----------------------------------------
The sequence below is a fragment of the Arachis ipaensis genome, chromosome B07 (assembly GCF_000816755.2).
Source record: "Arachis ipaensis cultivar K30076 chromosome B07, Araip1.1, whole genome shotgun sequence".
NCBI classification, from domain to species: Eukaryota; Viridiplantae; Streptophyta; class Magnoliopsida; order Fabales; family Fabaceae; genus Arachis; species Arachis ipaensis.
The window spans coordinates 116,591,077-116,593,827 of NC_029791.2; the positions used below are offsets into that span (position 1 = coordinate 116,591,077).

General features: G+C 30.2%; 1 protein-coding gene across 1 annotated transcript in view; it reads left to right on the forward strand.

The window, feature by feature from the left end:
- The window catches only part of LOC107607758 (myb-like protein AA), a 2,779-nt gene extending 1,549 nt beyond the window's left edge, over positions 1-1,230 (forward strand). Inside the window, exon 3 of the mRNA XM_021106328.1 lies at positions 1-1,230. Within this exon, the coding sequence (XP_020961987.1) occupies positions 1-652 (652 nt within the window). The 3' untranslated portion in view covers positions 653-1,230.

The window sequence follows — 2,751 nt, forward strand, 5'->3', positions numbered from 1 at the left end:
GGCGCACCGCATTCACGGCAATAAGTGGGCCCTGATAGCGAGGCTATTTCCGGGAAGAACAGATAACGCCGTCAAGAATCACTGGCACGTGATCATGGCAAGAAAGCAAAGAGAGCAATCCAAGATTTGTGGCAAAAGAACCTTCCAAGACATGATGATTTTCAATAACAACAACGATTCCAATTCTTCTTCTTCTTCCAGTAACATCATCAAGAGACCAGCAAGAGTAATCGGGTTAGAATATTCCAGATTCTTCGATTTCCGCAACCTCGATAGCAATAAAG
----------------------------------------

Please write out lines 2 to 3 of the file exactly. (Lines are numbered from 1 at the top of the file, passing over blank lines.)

Source record: "Arachis ipaensis cultivar K30076 chromosome B07, Araip1.1, whole genome shotgun sequence".
NCBI classification, from domain to species: Eukaryota; Viridiplantae; Streptophyta; class Magnoliopsida; order Fabales; family Fabaceae; genus Arachis; species Arachis ipaensis.